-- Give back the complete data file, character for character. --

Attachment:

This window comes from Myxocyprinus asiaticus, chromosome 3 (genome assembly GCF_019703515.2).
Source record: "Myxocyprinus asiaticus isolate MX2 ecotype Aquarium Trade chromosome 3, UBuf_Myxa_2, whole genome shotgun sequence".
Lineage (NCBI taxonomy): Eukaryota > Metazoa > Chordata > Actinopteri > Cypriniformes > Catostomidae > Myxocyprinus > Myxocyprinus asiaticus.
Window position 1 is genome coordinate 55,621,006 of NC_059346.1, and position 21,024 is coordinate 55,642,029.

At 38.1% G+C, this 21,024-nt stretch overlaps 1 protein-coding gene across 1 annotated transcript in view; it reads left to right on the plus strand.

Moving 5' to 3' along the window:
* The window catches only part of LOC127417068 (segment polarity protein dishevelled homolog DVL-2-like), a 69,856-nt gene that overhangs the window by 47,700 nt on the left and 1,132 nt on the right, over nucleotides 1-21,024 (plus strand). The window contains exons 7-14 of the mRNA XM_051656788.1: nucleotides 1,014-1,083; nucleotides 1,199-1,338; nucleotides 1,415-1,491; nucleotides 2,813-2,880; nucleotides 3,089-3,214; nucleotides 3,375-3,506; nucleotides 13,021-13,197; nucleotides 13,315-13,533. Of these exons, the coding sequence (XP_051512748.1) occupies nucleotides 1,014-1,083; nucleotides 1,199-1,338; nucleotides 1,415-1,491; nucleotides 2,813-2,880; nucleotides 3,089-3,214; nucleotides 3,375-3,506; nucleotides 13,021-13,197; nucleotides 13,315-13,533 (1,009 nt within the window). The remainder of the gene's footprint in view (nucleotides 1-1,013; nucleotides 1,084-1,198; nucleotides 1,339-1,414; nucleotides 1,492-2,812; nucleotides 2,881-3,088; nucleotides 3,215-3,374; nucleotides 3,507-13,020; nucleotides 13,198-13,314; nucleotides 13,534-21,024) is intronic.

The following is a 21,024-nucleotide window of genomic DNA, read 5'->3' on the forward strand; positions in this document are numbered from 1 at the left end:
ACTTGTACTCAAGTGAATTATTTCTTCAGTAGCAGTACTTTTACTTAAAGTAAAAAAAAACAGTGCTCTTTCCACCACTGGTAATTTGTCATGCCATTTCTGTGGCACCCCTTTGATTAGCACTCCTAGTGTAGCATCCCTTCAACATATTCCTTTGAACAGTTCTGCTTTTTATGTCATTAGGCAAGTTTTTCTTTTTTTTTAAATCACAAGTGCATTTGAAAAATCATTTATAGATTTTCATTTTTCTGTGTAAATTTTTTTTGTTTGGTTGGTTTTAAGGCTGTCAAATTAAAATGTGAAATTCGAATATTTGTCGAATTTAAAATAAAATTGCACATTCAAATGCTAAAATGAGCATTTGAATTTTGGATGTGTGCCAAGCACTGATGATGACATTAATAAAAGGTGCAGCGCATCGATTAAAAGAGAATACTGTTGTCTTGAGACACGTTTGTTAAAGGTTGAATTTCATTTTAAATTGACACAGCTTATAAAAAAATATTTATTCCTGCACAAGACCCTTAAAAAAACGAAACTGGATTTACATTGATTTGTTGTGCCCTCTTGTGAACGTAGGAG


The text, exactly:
This window comes from Myxocyprinus asiaticus, chromosome 3 (genome assembly GCF_019703515.2).
Source record: "Myxocyprinus asiaticus isolate MX2 ecotype Aquarium Trade chromosome 3, UBuf_Myxa_2, whole genome shotgun sequence".
Lineage (NCBI taxonomy): Eukaryota > Metazoa > Chordata > Actinopteri > Cypriniformes > Catostomidae > Myxocyprinus > Myxocyprinus asiaticus.
Window position 1 is genome coordinate 55,621,006 of NC_059346.1, and position 21,024 is coordinate 55,642,029.

At 38.1% G+C, this 21,024-nt stretch overlaps 1 protein-coding gene across 1 annotated transcript in view; it reads left to right on the plus strand.

Moving 5' to 3' along the window:
* The window catches only part of LOC127417068 (segment polarity protein dishevelled homolog DVL-2-like), a 69,856-nt gene that overhangs the window by 47,700 nt on the left and 1,132 nt on the right, over nucleotides 1-21,024 (plus strand). The window contains exons 7-14 of the mRNA XM_051656788.1: nucleotides 1,014-1,083; nucleotides 1,199-1,338; nucleotides 1,415-1,491; nucleotides 2,813-2,880; nucleotides 3,089-3,214; nucleotides 3,375-3,506; nucleotides 13,021-13,197; nucleotides 13,315-13,533. Of these exons, the coding sequence (XP_051512748.1) occupies nucleotides 1,014-1,083; nucleotides 1,199-1,338; nucleotides 1,415-1,491; nucleotides 2,813-2,880; nucleotides 3,089-3,214; nucleotides 3,375-3,506; nucleotides 13,021-13,197; nucleotides 13,315-13,533 (1,009 nt within the window). The remainder of the gene's footprint in view (nucleotides 1-1,013; nucleotides 1,084-1,198; nucleotides 1,339-1,414; nucleotides 1,492-2,812; nucleotides 2,881-3,088; nucleotides 3,215-3,374; nucleotides 3,507-13,020; nucleotides 13,198-13,314; nucleotides 13,534-21,024) is intronic.

The following is a 21,024-nucleotide window of genomic DNA, read 5'->3' on the forward strand; positions in this document are numbered from 1 at the left end:
ACTTGTACTCAAGTGAATTATTTCTTCAGTAGCAGTACTTTTACTTAAAGTAAAAAAAAACAGTGCTCTTTCCACCACTGGTAATTTGTCATGCCATTTCTGTGGCACCCCTTTGATTAGCACTCCTAGTGTAGCATCCCTTCAACATATTCCTTTGAACAGTTCTGCTTTTTATGTCATTAGGCAAGTTTTTCTTTTTTTTTAAATCACAAGTGCATTTGAAAAATCATTTATAGATTTTCATTTTTCTGTGTAAATTTTTTTTGTTTGGTTGGTTTTAAGGCTGTCAAATTAAAATGTGAAATTCGAATATTTGTCGAATTTAAAATAAAATTGCACATTCAAATGCTAAAATGAGCATTTGAATTTTGGATGTGTGCCAAGCACTGATGATGACATTAATAAAAGGTGCAGCGCATCGATTAAAAGAGAATACTGTTGTCTTGAGACACGTTTGTTAAAGGTTGAATTTCATTTTAAATTGACACAGCTTATAAAAAAATATTTATTCCTGCACAAGACCCTTAAAAAAACGAAACTGGATTTACATTGATTTGTTGTGCCCTCTTGTGAACGTAGGAG